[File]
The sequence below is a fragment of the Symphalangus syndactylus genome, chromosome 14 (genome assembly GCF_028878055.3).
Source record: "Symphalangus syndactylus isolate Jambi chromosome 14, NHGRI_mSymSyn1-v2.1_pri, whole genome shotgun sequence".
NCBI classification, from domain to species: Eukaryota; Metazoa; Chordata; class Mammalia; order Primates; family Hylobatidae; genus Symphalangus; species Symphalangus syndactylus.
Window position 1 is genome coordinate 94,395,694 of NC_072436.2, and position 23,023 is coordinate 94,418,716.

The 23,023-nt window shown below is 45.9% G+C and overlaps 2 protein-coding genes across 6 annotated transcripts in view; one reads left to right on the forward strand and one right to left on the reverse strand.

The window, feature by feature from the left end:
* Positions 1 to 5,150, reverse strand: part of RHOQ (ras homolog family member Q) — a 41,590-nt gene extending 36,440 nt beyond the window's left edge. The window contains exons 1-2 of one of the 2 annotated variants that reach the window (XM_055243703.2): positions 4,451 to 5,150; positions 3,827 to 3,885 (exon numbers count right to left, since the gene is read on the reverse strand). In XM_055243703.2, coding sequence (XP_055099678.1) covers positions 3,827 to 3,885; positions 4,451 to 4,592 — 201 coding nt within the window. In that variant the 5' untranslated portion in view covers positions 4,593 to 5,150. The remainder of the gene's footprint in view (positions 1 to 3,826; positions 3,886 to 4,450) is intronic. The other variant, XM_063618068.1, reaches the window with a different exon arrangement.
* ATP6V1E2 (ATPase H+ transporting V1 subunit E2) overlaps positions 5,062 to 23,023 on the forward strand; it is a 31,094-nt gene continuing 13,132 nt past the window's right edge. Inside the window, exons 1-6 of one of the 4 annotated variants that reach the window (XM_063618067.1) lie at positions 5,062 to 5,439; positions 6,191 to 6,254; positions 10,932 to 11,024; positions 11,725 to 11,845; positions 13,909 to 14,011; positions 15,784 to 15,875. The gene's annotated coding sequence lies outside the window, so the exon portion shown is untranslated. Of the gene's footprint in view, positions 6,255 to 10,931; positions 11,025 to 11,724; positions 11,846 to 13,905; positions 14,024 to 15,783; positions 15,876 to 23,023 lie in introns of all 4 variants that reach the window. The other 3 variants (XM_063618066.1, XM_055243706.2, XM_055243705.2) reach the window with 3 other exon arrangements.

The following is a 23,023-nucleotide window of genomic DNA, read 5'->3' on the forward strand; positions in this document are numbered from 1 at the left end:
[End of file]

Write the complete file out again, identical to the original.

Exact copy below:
The sequence below is a fragment of the Symphalangus syndactylus genome, chromosome 14 (genome assembly GCF_028878055.3).
Source record: "Symphalangus syndactylus isolate Jambi chromosome 14, NHGRI_mSymSyn1-v2.1_pri, whole genome shotgun sequence".
NCBI classification, from domain to species: Eukaryota; Metazoa; Chordata; class Mammalia; order Primates; family Hylobatidae; genus Symphalangus; species Symphalangus syndactylus.
Window position 1 is genome coordinate 94,395,694 of NC_072436.2, and position 23,023 is coordinate 94,418,716.

The 23,023-nt window shown below is 45.9% G+C and overlaps 2 protein-coding genes across 6 annotated transcripts in view; one reads left to right on the forward strand and one right to left on the reverse strand.

The window, feature by feature from the left end:
* Positions 1 to 5,150, reverse strand: part of RHOQ (ras homolog family member Q) — a 41,590-nt gene extending 36,440 nt beyond the window's left edge. The window contains exons 1-2 of one of the 2 annotated variants that reach the window (XM_055243703.2): positions 4,451 to 5,150; positions 3,827 to 3,885 (exon numbers count right to left, since the gene is read on the reverse strand). In XM_055243703.2, coding sequence (XP_055099678.1) covers positions 3,827 to 3,885; positions 4,451 to 4,592 — 201 coding nt within the window. In that variant the 5' untranslated portion in view covers positions 4,593 to 5,150. The remainder of the gene's footprint in view (positions 1 to 3,826; positions 3,886 to 4,450) is intronic. The other variant, XM_063618068.1, reaches the window with a different exon arrangement.
* ATP6V1E2 (ATPase H+ transporting V1 subunit E2) overlaps positions 5,062 to 23,023 on the forward strand; it is a 31,094-nt gene continuing 13,132 nt past the window's right edge. Inside the window, exons 1-6 of one of the 4 annotated variants that reach the window (XM_063618067.1) lie at positions 5,062 to 5,439; positions 6,191 to 6,254; positions 10,932 to 11,024; positions 11,725 to 11,845; positions 13,909 to 14,011; positions 15,784 to 15,875. The gene's annotated coding sequence lies outside the window, so the exon portion shown is untranslated. Of the gene's footprint in view, positions 6,255 to 10,931; positions 11,025 to 11,724; positions 11,846 to 13,905; positions 14,024 to 15,783; positions 15,876 to 23,023 lie in introns of all 4 variants that reach the window. The other 3 variants (XM_063618066.1, XM_055243706.2, XM_055243705.2) reach the window with 3 other exon arrangements.

The following is a 23,023-nucleotide window of genomic DNA, read 5'->3' on the forward strand; positions in this document are numbered from 1 at the left end: